• Costs: Fees and interest can be high, leading to an increasing loan balance over time.
  • Potential for equity consumption: The growing loan balance may significantly reduce the home’s equity, which impacts the inheritance for heirs.
  • Foreclosure risk: Failure to comply with loan terms, such as home maintenance and paying taxes and insurance, could result in foreclosure.
  • Loan limits: The homeowner’s age, home value, and current interest rates all have an impact on the amount that is available for borrowing, which potentially restricts access to the full equity value.

Due to its high costs and potential to deplete home equity, consider a reverse mortgage only as a last resort for cash in retirement. It’s most appropriate for those without alternative financial resources, as it can substantially affect your financial legacy and reduce inheritance for heirs.

7. Personal loans

When considering how to get equity out of your home without refinancing, one option is securing a personal loan with your home’s deed as collateral. With this method, you may get the benefits of secured borrowing without the costs of cash-out refinancing. It’s an intermediary option that offers fixed rates and the flexibility to use funds for whatever purpose you like.

The interest rates may be lower than those on unsecured credit card debt, but they are usually higher than those on traditional home equity loans.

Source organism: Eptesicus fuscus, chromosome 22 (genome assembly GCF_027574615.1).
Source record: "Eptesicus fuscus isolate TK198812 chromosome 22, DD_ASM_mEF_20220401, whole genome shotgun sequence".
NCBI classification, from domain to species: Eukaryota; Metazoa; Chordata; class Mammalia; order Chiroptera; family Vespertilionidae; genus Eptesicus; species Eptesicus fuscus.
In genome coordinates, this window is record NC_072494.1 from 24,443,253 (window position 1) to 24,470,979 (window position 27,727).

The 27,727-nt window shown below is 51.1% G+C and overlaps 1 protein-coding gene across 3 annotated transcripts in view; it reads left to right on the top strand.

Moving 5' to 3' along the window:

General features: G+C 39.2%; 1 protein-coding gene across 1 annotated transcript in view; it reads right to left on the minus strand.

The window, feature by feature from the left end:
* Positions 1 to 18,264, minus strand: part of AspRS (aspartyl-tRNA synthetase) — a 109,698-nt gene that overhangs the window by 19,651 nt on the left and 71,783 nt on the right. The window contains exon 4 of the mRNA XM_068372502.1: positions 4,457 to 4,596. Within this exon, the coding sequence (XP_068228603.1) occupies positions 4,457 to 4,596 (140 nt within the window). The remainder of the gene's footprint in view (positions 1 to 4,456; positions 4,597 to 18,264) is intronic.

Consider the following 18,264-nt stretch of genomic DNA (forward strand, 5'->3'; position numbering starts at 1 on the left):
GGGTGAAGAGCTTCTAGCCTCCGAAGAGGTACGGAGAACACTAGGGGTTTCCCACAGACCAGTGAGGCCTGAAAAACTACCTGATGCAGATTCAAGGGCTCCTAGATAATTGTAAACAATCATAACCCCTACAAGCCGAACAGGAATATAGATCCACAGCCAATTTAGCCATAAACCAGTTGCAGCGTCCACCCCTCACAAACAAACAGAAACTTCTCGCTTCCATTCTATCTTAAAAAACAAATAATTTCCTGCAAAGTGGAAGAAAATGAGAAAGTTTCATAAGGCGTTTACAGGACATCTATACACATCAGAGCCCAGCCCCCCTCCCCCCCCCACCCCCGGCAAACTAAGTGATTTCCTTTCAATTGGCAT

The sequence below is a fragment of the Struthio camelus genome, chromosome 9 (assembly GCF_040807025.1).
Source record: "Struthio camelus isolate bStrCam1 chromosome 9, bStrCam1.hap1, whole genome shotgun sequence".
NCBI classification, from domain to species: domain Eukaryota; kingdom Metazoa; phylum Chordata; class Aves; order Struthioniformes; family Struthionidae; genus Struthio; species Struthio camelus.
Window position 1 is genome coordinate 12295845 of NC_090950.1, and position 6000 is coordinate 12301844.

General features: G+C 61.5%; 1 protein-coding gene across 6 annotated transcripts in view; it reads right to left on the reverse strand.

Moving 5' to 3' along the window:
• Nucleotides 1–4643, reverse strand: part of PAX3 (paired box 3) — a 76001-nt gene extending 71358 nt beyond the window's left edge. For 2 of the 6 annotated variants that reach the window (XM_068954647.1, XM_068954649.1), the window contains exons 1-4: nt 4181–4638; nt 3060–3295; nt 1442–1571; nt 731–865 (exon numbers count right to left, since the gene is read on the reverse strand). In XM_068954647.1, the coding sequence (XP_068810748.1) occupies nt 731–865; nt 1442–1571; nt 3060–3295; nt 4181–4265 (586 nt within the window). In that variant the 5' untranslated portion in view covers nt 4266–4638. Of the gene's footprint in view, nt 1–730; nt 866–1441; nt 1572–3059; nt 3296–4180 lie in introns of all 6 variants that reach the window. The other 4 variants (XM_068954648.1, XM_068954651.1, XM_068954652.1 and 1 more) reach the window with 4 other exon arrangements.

For people with good credit who want quick access to funds without going through the refinancing process, personal loans may be a decent option, though they’re not perfect for everyone.

Pros and cons of refinancing

When considering options to tap into the value of your home, it’s essential to understand the potential benefits and drawbacks of refinancing. Let’s break them down:

Pros of refinancing:

  • Lower interest rates: If you secure a refinance loan with a lower interest rate than your original mortgage, you can save money over the life of the loan
  • Fixed interest rate: Refinancing can allow you to switch from a variable interest rate to a fixed interest rate, providing more predictable monthly payments
  • Longer loan terms: Refinancing can extend your loan terms, reducing your monthly payment burden
  • Cash out: If your home has appreciated in value, you can do a cash-out refinance to use home equity and get a lump sum payment

Cons of refinancing:

  • Closing costs: Refinancing a mortgage involves costs similar to those you paid for your original mortgage
  • Longer repayment: Extending your loan terms means you’ll be in debt for a longer period
  • Foreclosure risk: If for any reason you cannot meet the new mortgage payments, you risk foreclosure on your home

What to consider before a cash-out refinance